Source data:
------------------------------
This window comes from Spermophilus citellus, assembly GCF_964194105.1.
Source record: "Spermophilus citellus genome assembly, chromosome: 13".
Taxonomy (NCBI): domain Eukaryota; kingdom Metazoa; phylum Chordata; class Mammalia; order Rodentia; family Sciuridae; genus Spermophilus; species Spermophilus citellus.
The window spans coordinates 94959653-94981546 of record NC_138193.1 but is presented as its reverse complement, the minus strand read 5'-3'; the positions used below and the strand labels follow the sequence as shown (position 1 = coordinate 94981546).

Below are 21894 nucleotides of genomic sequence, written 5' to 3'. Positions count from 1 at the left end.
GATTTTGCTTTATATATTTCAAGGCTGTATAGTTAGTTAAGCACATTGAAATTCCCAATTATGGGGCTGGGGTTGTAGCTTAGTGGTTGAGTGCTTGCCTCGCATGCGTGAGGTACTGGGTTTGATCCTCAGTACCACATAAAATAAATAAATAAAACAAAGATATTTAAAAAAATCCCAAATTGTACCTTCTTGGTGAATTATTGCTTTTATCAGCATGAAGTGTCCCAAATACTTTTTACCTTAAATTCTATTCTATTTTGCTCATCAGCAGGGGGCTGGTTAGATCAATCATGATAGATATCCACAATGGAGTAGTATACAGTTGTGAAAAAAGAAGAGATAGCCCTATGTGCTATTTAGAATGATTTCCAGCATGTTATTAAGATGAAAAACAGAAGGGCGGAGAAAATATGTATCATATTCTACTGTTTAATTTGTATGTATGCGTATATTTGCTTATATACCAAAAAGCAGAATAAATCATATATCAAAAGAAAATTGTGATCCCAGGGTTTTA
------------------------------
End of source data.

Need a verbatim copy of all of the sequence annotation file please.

This window comes from Spermophilus citellus, assembly GCF_964194105.1.
Source record: "Spermophilus citellus genome assembly, chromosome: 13".
Taxonomy (NCBI): domain Eukaryota; kingdom Metazoa; phylum Chordata; class Mammalia; order Rodentia; family Sciuridae; genus Spermophilus; species Spermophilus citellus.
The window spans coordinates 94959653-94981546 of record NC_138193.1 but is presented as its reverse complement, the minus strand read 5'-3'; the positions used below and the strand labels follow the sequence as shown (position 1 = coordinate 94981546).

Below are 21894 nucleotides of genomic sequence, written 5' to 3'. Positions count from 1 at the left end.
GATTTTGCTTTATATATTTCAAGGCTGTATAGTTAGTTAAGCACATTGAAATTCCCAATTATGGGGCTGGGGTTGTAGCTTAGTGGTTGAGTGCTTGCCTCGCATGCGTGAGGTACTGGGTTTGATCCTCAGTACCACATAAAATAAATAAATAAAACAAAGATATTTAAAAAAATCCCAAATTGTACCTTCTTGGTGAATTATTGCTTTTATCAGCATGAAGTGTCCCAAATACTTTTTACCTTAAATTCTATTCTATTTTGCTCATCAGCAGGGGGCTGGTTAGATCAATCATGATAGATATCCACAATGGAGTAGTATACAGTTGTGAAAAAAGAAGAGATAGCCCTATGTGCTATTTAGAATGATTTCCAGCATGTTATTAAGATGAAAAACAGAAGGGCGGAGAAAATATGTATCATATTCTACTGTTTAATTTGTATGTATGCGTATATTTGCTTATATACCAAAAAGCAGAATAAATCATATATCAAAAGAAAATTGTGATCCCAGGGTTTTA